Maple Tree Pruning

Maple tree pruning is essential for a healthy and attractive tree. Properly pruning a maple tree creates better light penetration and air circulation, which will reduce the risk of fungal infection. Removing dead and damaged limbs will improve the look of your maple tree as well.

Maple Tree Pruning Done Right

  • The boys of (early) summer. Maple trees are known as "bleeders" because they ooze sap from their wounds. The best time for pruning a maple tree is just after the tree has finished leafing out. For most areas of the country, this means late spring or early summer.
  • The right tools for the job. Maple tree limbs should be pruned with sharp tools to insure a clean cut. For limbs and twigs less than ¾" in diameter, a pair of by-pass (scissor action) pruning shears will work fine. For limbs and branches up to 2" in diameter, lopping shears should be used. Larger limbs will require the use of a curved-blade pruning saw. Anything larger than a pruning saw can handle will require the use of a chainsaw and should only be attempted by someone with lots of experience.
  • Stay off the collar. When you're pruning a maple tree, it is important to avoid cutting into the collar of the branch. The collar is the swollen area where the branch meets the trunk. Sometimes the collar will have a bark ridge (a rough patch of bark) in the crotch between the branch and trunk. The collar contains a chemical barrier that resists the entry of decay into the trunk of the tree. Damaging this area will reduce your maple tree's ability to resist decay.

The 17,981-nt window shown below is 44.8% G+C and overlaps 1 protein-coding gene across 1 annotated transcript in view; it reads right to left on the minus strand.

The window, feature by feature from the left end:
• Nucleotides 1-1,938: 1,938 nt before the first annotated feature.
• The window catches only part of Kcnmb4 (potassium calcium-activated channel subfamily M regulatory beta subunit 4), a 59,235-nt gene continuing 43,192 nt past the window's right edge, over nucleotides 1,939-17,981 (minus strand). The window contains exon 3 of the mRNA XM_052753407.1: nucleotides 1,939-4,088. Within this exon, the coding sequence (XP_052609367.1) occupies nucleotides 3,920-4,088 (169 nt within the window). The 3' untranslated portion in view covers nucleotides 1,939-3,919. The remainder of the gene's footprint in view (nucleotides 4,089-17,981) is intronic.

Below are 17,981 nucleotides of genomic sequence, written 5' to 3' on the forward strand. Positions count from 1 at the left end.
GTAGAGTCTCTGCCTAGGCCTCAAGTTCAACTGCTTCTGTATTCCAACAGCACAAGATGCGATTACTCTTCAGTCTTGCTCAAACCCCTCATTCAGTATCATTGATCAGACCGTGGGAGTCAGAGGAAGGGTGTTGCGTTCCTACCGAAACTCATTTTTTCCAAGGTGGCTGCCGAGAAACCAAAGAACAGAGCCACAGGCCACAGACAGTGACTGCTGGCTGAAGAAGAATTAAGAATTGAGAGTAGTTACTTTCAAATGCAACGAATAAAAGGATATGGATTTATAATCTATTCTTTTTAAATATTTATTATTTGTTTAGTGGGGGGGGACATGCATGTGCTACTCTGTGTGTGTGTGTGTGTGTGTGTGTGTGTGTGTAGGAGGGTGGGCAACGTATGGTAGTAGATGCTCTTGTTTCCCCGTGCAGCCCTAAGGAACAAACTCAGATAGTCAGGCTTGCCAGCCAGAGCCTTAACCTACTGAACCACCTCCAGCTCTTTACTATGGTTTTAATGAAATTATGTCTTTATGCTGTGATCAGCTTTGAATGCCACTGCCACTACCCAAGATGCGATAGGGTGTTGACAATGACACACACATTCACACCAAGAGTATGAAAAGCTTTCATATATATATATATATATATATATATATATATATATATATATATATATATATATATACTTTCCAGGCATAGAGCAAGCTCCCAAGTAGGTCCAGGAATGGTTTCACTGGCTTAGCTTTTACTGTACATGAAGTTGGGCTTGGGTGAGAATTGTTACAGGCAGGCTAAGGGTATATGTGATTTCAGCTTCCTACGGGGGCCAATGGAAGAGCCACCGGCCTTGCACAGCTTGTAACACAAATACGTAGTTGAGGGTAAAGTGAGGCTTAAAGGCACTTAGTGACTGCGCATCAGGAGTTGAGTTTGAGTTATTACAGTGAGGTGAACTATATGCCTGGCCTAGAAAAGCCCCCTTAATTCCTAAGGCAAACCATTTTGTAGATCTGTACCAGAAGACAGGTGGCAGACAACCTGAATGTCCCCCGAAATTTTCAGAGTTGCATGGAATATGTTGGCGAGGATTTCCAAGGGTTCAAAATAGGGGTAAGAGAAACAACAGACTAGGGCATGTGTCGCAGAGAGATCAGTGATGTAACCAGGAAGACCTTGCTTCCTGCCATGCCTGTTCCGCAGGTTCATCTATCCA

• We three "D"s. Your first objective is to remove any dead, damaged or diseased branches. Pruning after your maple tree has produced its leaves will make these types of branches easy to spot.
  • Other miscreants. Once you've removed any flawed limbs, inspect your maple tree for limbs or branches that are growing incorrectly. In general you'll want to remove limbs that cross each other, grow in toward the trunk or grow upward at a steep angle.
  • Go with the pros. Contact an arborist if you have branches that are too big for you to handle, or if you are uncomfortable with any aspect of the pruning process. Better to get help than to get in over your head.
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